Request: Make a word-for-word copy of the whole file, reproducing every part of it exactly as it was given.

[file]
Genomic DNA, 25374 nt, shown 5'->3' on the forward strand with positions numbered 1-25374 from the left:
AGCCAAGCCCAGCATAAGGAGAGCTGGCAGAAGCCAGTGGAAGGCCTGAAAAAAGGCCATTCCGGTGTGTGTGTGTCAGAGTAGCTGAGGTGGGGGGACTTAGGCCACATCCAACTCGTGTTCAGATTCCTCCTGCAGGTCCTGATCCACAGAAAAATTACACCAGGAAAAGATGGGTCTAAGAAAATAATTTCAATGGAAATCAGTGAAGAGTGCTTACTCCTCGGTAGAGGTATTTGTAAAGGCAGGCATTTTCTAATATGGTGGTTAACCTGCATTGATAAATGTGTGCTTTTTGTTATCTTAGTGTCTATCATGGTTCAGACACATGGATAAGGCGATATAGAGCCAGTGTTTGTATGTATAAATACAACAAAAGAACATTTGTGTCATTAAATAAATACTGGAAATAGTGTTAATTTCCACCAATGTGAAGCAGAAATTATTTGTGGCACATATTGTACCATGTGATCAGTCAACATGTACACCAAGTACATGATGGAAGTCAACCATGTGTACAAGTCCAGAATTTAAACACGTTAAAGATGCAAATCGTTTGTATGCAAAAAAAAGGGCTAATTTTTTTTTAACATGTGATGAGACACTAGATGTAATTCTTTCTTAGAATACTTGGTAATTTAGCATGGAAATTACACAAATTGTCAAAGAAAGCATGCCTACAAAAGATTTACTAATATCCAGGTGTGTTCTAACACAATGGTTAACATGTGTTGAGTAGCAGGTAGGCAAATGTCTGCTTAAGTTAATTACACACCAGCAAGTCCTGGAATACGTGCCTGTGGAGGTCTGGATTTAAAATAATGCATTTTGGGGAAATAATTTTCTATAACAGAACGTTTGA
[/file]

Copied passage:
Genomic DNA, 25374 nt, shown 5'->3' on the forward strand with positions numbered 1-25374 from the left:
AGCCAAGCCCAGCATAAGGAGAGCTGGCAGAAGCCAGTGGAAGGCCTGAAAAAAGGCCATTCCGGTGTGTGTGTGTCAGAGTAGCTGAGGTGGGGGGACTTAGGCCACATCCAACTCGTGTTCAGATTCCTCCTGCAGGTCCTGATCCACAGAAAAATTACACCAGGAAAAGATGGGTCTAAGAAAATAATTTCAATGGAAATCAGTGAAGAGTGCTTACTCCTCGGTAGAGGTATTTGTAAAGGCAGGCATTTTCTAATATGGTGGTTAACCTGCATTGATAAATGTGTGCTTTTTGTTATCTTAGTGTCTATCATGGTTCAGACACATGGATAAGGCGATATAGAGCCAGTGTTTGTATGTATAAATACAACAAAAGAACATTTGTGTCATTAAATAAATACTGGAAATAGTGTTAATTTCCACCAATGTGAAGCAGAAATTATTTGTGGCACATATTGTACCATGTGATCAGTCAACATGTACACCAAGTACATGATGGAAGTCAACCATGTGTACAAGTCCAGAATTTAAACACGTTAAAGATGCAAATCGTTTGTATGCAAAAAAAAGGGCTAATTTTTTTTTAACATGTGATGAGACACTAGATGTAATTCTTTCTTAGAATACTTGGTAATTTAGCATGGAAATTACACAAATTGTCAAAGAAAGCATGCCTACAAAAGATTTACTAATATCCAGGTGTGTTCTAACACAATGGTTAACATGTGTTGAGTAGCAGGTAGGCAAATGTCTGCTTAAGTTAATTACACACCAGCAAGTCCTGGAATACGTGCCTGTGGAGGTCTGGATTTAAAATAATGCATTTTGGGGAAATAATTTTCTATAACAGAACGTTTGA